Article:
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Discovery.com Latest to Feature Research by Prof. Matt Hertenstein

Discovery.com Latest to Feature Research by Prof. Matt Hertenstein

April 23, 2009

Matt Hertenstein 2006.jpgApril 23, 2009, Greencastle, Ind. — Research led by Matthew J. Hertenstein, associate professor of psychology at DePauw University, "adds to a growing body of evidence that smiling behavior in photos, no matter how fleeting, staged or contrived, indicates underlying emotional dispositions that can have direct and indirect consequences throughout the person's entire life," reports the Discovery Channel's Web site. The professor's work, which has been the subject of worldwide media attention, found, "The intensity of a person's smile in a yearbook, or other early photograph, predicts whether or not the individual will later divorce," notes today's story.

While detailing how the study was conducted, Discovery.com adds, "While the exact reasons for smiling's link to divorce remain unclear, the researchers suggest both genetics and the individual's environment can come into play, with upbeat, stable people conveying a readiness to affiliate, taking better advantage of opportunities and being 'more open to social relationships.' Hertenstein emphasized 'how people with positive emotionality are, at least to some degree, Smiles 2009 mh.jpgarchitects of their own environments. Thus, they may attract happier people and interpret events more positively.' He added, 'These aspects of positive emotionality may be what's leading some people to remain married,' with the flip side being that 'people who smile little may demonstrate more negative emotionality' and later report 'less life happiness over their life spans.'"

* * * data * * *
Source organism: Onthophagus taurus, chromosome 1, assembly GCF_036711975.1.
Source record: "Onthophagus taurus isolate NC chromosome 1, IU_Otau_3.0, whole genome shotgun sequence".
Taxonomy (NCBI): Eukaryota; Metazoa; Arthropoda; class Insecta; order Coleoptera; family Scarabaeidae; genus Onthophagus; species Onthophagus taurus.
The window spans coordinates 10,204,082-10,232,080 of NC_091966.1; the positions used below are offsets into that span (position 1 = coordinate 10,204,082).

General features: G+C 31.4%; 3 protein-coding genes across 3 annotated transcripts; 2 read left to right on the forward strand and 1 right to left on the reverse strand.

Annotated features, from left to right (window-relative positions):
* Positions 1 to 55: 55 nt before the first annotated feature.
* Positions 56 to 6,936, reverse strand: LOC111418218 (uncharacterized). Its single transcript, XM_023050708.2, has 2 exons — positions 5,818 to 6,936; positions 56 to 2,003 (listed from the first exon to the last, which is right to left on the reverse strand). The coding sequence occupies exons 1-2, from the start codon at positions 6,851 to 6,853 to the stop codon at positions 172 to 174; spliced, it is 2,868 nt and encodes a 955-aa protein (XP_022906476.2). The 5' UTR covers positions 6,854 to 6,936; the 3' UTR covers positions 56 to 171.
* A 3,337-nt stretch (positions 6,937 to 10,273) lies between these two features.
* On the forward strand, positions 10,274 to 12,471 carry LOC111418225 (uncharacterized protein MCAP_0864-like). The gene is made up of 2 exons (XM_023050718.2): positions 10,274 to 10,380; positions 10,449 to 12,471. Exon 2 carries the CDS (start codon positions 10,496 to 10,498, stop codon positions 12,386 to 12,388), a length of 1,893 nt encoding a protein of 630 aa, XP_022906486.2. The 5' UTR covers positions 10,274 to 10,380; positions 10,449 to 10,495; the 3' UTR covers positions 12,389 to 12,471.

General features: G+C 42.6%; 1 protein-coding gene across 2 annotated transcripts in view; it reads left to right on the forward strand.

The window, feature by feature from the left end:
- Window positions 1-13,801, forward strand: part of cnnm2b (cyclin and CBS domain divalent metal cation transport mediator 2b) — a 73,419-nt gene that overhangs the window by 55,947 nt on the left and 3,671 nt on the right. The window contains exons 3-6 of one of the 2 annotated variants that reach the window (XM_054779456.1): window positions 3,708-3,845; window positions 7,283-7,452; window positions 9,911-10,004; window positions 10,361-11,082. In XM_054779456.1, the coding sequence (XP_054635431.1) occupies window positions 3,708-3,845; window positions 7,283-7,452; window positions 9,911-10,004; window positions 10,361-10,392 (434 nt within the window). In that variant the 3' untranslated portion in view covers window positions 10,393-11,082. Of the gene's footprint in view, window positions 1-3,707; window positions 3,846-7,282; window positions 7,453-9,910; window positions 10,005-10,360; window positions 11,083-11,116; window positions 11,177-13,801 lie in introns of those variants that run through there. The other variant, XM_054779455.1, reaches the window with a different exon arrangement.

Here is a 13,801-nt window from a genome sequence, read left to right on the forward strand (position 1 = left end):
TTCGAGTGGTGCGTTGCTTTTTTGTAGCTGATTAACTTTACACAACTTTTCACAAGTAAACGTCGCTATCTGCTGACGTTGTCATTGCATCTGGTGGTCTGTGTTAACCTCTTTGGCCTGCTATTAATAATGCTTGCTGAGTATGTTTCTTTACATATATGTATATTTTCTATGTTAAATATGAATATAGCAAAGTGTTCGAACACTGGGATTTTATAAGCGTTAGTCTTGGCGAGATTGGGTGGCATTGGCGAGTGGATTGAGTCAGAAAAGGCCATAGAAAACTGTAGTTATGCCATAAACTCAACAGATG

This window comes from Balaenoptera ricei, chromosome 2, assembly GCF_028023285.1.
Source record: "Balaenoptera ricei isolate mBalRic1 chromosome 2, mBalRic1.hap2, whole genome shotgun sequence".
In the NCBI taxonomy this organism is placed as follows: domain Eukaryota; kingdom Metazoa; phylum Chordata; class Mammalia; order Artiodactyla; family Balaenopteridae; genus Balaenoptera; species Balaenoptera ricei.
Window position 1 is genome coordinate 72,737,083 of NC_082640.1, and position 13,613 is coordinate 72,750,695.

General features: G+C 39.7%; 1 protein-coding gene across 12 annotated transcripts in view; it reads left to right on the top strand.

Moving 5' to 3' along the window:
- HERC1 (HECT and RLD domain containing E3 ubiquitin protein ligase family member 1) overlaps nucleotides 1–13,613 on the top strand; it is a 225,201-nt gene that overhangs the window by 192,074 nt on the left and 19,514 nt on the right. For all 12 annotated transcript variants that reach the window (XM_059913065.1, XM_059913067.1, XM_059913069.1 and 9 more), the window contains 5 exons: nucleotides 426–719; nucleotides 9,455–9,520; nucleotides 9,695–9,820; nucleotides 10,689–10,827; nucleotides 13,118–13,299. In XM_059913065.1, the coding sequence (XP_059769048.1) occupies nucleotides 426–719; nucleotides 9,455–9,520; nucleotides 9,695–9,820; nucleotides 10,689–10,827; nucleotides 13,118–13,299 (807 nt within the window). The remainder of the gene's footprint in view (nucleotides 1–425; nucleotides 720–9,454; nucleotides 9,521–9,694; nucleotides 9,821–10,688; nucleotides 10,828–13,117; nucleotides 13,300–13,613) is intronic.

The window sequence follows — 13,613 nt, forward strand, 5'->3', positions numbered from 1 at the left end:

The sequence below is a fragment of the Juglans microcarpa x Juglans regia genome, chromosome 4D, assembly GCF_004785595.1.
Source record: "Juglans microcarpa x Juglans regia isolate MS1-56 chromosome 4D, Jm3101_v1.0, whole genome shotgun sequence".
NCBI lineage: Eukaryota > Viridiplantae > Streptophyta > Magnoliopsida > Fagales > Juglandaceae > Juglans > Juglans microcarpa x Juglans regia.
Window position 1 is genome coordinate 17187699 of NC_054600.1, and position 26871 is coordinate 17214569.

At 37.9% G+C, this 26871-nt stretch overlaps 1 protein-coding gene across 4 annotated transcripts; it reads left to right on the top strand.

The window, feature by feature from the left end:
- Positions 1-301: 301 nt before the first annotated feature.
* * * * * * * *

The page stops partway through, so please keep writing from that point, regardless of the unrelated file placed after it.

Access the complete report by clicking here.

The research was the result of work conducted by Dr. Hertenstein; Carrie A. Hansel, formerly research coordinator at DePauw's Emotion Lab and 1993 graduate of the University; and 2008 DePauw graduates Alissa M. Butts and Sarah N. Hile, who were students of the professor.

Since being published in the journal Motivation and Emotion, the study has been reported by news organizations around the world. The item first appeared last Tuesday in British media outlets and spread to U.S. news organizations, including United Press International, Yahoo! and the New York Daily News. Dr. Hertenstein Matt Hertenstein Today April2009.jpgappeared in a piece which aired April 16 on NBC's Today. Indianapolis ABC affilate WRTV also came to campus to interview the professor.

Research conducted by Matt Hertenstein and his students at DePauw has previously been featured in American Baby and Prevention magazines, on the Canadian Broadcasting Corporation's program, The Nature of Things, in Sunrise magazine and the Toronto Sun, and on National Public Radio.

Visit Professor Hertenstein's Emotion Lab online by clicking here.